BATON ROUGE, LA (WAFB) - Christopher Solite is a giant among munchkins.
He weaved his way to a small sink on the far side of a room at the YWCA's Istrouma Early Head Start. The room was bubbling with toddler coos and little kids wobbling here and there. Solite is a volunteer who repairs what is broken at the Head Start.
"I know you've got a little problem with the sink right here?" he asked the seated teacher who had three kids climbing into her lap. She nodded,"Yes."
"I'm gonna look at it for you, and uh, do what I do! "Solite said as he turned toward the sink.
The head start program is located at the Winbourne facility, which appears to be nestled next door to Hope Ministries on the same property. Solite's head was in a cabinet under the sink when he described the job.
"Right now, the drain is leaking. So whenever they run water The water's leaking underneath and one of my handles is broken. I'm in the process of fixing that right now."
Solite works at PCS Nitrogen in Geismar. He said he learned how to repair things while a mechanic for the U.S. Army. He was in the Army for 8 years.
As an operator at the PCS plant, he also needs that mechanical know-how. He said when he's not working, he's volunteering. He really enjoys helping people, but also the challenge of every new volunteer task.
Dianna Payton took over as CEO of YWCA Baton Rouge just six months before the historic flooding. She has seen Solite's personal power herself.
"Here we have a sink that's broken. We have a toilet that's broken and we have a gate that needs to be fixed. And he's willing, when he's off, to come in and help us," Payton said, showing just what Solite was doing that one day.
Solite stopped to read to the little ones in the Head Start before he drove to another YWCA facility on the property of Glen Oaks High School. We weaved through heavy machinery moving rubble as crews also have been gutting and cleaning up Glen Oaks High School.
Payton said Solite practically single-handedly cleaned out the Glen Oaks Early Head Start's T-building. He had his own utility trailer and used it to carry items he could not carry to the curb by himself. He worked for hours and hours. A small group came by one day to help for a few hours but left, and Solite kept working.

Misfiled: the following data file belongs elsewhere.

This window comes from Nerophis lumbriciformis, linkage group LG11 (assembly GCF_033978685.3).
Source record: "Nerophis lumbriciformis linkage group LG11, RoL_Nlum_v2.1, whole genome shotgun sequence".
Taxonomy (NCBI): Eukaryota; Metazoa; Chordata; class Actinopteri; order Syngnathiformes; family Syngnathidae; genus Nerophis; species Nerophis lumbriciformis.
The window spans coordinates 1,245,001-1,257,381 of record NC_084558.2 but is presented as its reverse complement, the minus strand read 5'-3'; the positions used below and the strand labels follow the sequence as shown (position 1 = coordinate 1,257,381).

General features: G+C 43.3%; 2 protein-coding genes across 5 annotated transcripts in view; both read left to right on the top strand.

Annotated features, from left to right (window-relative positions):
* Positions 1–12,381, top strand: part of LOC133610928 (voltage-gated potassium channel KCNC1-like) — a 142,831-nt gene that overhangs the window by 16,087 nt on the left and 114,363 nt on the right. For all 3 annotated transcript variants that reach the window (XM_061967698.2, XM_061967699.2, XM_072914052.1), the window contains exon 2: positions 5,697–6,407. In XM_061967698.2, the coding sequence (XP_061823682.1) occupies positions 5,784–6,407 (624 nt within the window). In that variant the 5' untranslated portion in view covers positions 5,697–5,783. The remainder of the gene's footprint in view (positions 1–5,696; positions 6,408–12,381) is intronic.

"I live in Prairieville," Solite said. "Water came in the neighborhood and flooded everybody's home around me. For some reason, it did not flood me. I looked around and saw all the stunned, blank faces, and felt I really had to do something!"
Solite said he did not have a boat, but he had a 4-wheeler. He used it during the flood to help carry the elderly, children and others to safety from the boats that were ferrying them to safety. Then he thought of the Head Starts he'd been helping.
"This building, we had water come up to about right here," Solite said walking into the Glen Oaks building and pointing to a spot three or four inches from the front wooden porch floor. "But this building sits about three feet off the ground."
We entered to see empty rooms. They're not just empty. The floors look clean!
"We're still in the process of, we took everything out," he said walking into the heart of the building. He described removing the furniture, carpets and everything. He sighed when he said he could not save any of the children's toys.
"[The cleanup] took about four days. Still I have the cabinets, I have to take those out because they're damaged. Trying to do it by myself, it's gonna take me a little time to get it done," Solite said about the building's kitchen.
But because it's Christopher Solite talking, you KNOW it's going to get done.
Power of 9's Super Volunteer award is sponsored by Capital One Bank, the Volunteer Center of Capital Area United Way, and WAFB.